As Metha prepares to hand down the verdicts in the high-profile case on January 6, he heard from police and civil servants who said they were still traumatized and traumatized by the chaos.
Metropolitan police officer Christopher Owens, who walked past members of the Oath Keepers in the Senate chambers as protesters entered the building, described how his wife broke down in tears after seeing the blood and bruises on her arms.
“We went through physical pain, emotional trauma and emotional trauma,” Owens said he wrote. The pain we experienced that day was endless.
Terri McCullough, chief of staff to then-Speaker of the House Nancy Pelosi, said protesters tried to find Pelosi while her staff hid in the conference room for hours.
“The protesters destroyed our workplaces, our government and our democracy. Democracy won,” McCullough wrote.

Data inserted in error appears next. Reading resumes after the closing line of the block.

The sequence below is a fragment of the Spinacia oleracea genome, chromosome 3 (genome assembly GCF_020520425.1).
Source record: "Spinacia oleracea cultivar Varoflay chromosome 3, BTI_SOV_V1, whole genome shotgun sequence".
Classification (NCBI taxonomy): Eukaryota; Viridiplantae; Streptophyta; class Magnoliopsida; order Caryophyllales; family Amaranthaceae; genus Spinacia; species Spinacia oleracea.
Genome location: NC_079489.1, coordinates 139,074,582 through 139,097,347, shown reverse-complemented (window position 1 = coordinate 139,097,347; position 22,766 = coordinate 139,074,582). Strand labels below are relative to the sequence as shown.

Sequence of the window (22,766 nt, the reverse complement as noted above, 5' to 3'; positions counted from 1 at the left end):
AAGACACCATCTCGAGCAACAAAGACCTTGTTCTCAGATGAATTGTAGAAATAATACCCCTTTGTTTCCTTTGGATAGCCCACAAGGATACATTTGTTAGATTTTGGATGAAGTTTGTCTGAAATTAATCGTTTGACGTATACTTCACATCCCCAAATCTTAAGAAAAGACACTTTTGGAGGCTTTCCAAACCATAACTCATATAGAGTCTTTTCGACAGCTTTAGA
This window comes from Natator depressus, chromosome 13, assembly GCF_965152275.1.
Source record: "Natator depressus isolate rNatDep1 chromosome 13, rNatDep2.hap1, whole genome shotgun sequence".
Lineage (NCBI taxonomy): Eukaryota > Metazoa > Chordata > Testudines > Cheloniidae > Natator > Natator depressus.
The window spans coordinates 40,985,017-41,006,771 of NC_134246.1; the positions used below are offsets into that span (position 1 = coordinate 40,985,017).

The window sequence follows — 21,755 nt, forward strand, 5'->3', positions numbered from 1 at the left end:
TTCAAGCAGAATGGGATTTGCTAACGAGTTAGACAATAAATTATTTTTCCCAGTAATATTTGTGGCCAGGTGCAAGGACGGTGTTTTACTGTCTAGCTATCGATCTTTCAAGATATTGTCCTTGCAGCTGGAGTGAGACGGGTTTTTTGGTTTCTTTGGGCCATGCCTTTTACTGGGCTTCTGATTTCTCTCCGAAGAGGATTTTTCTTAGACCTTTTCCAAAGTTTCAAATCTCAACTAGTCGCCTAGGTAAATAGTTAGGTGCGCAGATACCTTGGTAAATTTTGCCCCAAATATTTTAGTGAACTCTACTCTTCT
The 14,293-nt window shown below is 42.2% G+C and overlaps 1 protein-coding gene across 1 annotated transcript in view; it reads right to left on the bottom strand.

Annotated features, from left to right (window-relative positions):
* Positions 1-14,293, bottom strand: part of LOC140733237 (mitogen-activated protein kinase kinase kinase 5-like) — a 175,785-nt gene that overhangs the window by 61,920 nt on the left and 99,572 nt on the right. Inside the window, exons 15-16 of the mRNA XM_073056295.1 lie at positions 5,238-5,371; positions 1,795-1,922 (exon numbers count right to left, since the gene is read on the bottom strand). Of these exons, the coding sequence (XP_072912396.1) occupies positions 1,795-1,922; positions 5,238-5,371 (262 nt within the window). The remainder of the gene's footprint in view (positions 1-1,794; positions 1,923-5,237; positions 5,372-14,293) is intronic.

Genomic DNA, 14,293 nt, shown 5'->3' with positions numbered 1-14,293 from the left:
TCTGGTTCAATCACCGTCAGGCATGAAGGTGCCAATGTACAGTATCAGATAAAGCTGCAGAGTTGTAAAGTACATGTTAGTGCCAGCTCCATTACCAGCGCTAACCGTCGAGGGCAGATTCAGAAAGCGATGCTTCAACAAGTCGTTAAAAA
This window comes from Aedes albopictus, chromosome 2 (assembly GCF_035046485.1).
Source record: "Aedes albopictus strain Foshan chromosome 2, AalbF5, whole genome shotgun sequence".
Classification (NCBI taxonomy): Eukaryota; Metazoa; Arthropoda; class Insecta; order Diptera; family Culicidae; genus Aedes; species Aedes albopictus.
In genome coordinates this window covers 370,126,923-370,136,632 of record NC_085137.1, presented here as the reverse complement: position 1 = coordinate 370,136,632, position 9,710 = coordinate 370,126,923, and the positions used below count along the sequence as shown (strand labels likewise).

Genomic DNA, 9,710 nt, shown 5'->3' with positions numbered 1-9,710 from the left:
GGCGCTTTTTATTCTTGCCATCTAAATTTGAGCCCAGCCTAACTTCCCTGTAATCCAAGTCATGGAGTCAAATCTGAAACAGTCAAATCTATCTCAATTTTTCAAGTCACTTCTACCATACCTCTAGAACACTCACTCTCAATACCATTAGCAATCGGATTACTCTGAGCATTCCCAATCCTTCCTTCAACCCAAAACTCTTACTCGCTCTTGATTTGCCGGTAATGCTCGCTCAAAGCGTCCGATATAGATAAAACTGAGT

Assistant Capitol Police officer David Lazarus, who oversaw Pelosi’s 2021 security, said some of his staff members resigned because of the experience.
“Lives and jobs have been destroyed and will never come back,” he wrote.
Capitol Police Officer Harry Dunn, who crossed paths with the Oath Keepers in the Rotunda, told the court’s rioters to turn “the palace of American democracy” into a conspiracy.
Dunn said he is “always in fear for my daughter, my loved ones, and myself” following January 6, and has become “a shell of who he used to be” and dreads coming to work every day, but the plot against the plot and his potential. The terrorist supplement helped him get “a little relief.”
“I am very happy that in this case, justice has been done,” he said he wrote.